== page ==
From The Fjord To The World Above
Mental checklist after checklist preceded loading the packs and pulks (snow sleds) into the dinghy off The Nanook’s stern. In the dawn’s cold drizzle we rugged up and Jordy ran us to a small strip of beach - our access - adjacent to the intimidating looking Patagonian forest. Once the entire team was assembled, we split loads and made our way towards the dripping wet, menacing green mass of trees guarding our ascent from sea level.
I remember my first uneven step into the muddy bog as I ducked into the gloom under the forest’s canopy, it was unstable, unsafe and with the loads we were carrying threatened ankle break or strain at any moment. The gnarled logs and wind-twisted looking trees were all covered with wet moss in all shades of green, purple and black, contributing to the foreboding and unwelcoming feel of this incredibly dense living obstacle. For an hour and a half, we hefted sleds over logs, crept under dead trees and hauled packs across sinking bogs, all the while grabbed at by thorn laden vines. Steep slopes required us to set up hauling lines upwards, working as a team to get our gear upwards out of this ancient forest.
Finally light shone dully through the undergrowth and we popped into a muddy clearing that then led towards our first foothills. For the next 8 hours we tried to navigate a way through a maze of slopes that never ran straight upwards. Often forced to haul our gear up sheer cliffs, only to descend the other side and do it all again. Undulating ridges required us to gain and lose elevation multiple times, all the while running into cliffs and having to back-track to search for a new route. It was slow going.
Finally we reached the broken snow line and decided to let the crew (Al, Jordan and newest addition Dom) go so they could get back downhill across the same challenges and make The Nanook before nightfall. With some sadness we offloaded our human mules and gave them a hug goodbye, promising to be safe and to check in daily with status and position reports as we progressed towards Argentina.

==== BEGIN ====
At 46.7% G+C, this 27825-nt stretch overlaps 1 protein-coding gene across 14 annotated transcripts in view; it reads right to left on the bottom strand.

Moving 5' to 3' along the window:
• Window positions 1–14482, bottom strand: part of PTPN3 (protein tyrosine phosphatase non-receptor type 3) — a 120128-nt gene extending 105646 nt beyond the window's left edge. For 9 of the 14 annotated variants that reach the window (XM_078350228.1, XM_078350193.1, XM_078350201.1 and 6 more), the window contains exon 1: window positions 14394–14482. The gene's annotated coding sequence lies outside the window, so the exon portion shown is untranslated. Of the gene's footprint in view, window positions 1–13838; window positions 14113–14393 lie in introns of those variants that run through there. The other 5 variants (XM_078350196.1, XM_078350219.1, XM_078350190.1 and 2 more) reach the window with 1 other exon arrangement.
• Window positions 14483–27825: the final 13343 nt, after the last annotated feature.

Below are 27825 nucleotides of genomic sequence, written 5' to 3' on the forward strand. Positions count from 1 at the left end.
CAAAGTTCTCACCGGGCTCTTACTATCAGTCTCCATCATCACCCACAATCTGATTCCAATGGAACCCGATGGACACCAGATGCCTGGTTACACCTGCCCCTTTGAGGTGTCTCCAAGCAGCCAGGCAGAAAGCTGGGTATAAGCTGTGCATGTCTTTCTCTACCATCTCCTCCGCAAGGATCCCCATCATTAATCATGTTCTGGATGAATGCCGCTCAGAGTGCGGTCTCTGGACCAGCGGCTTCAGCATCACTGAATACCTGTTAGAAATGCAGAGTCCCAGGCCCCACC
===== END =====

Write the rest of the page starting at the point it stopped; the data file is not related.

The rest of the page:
Camp One was a small mossy flat at approximately 1900 feet above sea level looking directly down on the killer ridges, menacing forest and stunning expanse of Exmouth Fjord where The Nanook was anchored at the base of Bruggen Glacier, awaiting our safe return. Exhausted, Kit and I put up our little red tent and crawled inside, unsure what the next day would bring.
Day 2, we awoke and forced a positive internal attitude, curious to see what rigours the day would bring. During the entire prior day, in a straight line distance we had covered a mere 1.1 kilometres in 10 hours, and that was with help. Today we had two full loads each to get up to the plateau, with no outside assistance. We ate breakfast and set out, a lightly packed pulk each and a heavy pack on our backs. We climbed, grunted, cursed, but made steady progress upwards. Occasionally meeting snow laden slopes so steep, that to progress we set up a hauling system to get our loads to the top of the ridge. Working well as a team we got half our gear to the point where we had unbroken snow vertically above our position, then returned to camp one to shoulder the heavy hauling bags up to the same point. Leaving our mountain boots in a GPS marked cache we put on ski boots, put skins on our skis, and headed upwards once more. In 12 hours we managed to climb 2200 vertical feet and despite only being 1.3 kilometres from camp one, we had all our gear lifted to camp 2 within sight of the polar plateau cornice or edge. The final hurdle of the day stood as a 40m high corniced ridge. Kit climbed up, testing the snow pack and burrowing his way through the lip to a small snow pad on the ridge above. Once again we collapsed into the little red tent perched on a small peak that we both agreed was safe from surrounding avalanche corridors whilst we slept.